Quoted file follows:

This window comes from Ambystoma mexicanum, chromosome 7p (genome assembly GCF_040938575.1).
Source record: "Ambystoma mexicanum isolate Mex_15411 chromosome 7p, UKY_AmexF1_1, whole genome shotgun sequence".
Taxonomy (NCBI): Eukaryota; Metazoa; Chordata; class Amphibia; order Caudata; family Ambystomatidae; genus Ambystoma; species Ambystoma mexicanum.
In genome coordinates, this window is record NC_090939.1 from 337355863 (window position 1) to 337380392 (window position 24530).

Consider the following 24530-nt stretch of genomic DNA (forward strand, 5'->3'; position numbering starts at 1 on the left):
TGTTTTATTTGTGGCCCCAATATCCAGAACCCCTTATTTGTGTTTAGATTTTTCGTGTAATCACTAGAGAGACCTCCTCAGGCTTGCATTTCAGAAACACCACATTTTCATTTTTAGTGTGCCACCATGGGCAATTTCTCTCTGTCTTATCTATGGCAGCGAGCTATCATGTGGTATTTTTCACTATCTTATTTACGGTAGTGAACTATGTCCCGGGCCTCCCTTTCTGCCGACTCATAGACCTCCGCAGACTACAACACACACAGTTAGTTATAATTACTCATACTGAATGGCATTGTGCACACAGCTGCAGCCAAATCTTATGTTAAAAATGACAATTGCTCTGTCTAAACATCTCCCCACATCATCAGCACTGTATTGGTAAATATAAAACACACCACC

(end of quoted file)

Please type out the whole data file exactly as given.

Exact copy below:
This window comes from Ambystoma mexicanum, chromosome 7p (genome assembly GCF_040938575.1).
Source record: "Ambystoma mexicanum isolate Mex_15411 chromosome 7p, UKY_AmexF1_1, whole genome shotgun sequence".
Taxonomy (NCBI): Eukaryota; Metazoa; Chordata; class Amphibia; order Caudata; family Ambystomatidae; genus Ambystoma; species Ambystoma mexicanum.
In genome coordinates, this window is record NC_090939.1 from 337355863 (window position 1) to 337380392 (window position 24530).

Consider the following 24530-nt stretch of genomic DNA (forward strand, 5'->3'; position numbering starts at 1 on the left):
TGTTTTATTTGTGGCCCCAATATCCAGAACCCCTTATTTGTGTTTAGATTTTTCGTGTAATCACTAGAGAGACCTCCTCAGGCTTGCATTTCAGAAACACCACATTTTCATTTTTAGTGTGCCACCATGGGCAATTTCTCTCTGTCTTATCTATGGCAGCGAGCTATCATGTGGTATTTTTCACTATCTTATTTACGGTAGTGAACTATGTCCCGGGCCTCCCTTTCTGCCGACTCATAGACCTCCGCAGACTACAACACACACAGTTAGTTATAATTACTCATACTGAATGGCATTGTGCACACAGCTGCAGCCAAATCTTATGTTAAAAATGACAATTGCTCTGTCTAAACATCTCCCCACATCATCAGCACTGTATTGGTAAATATAAAACACACCACC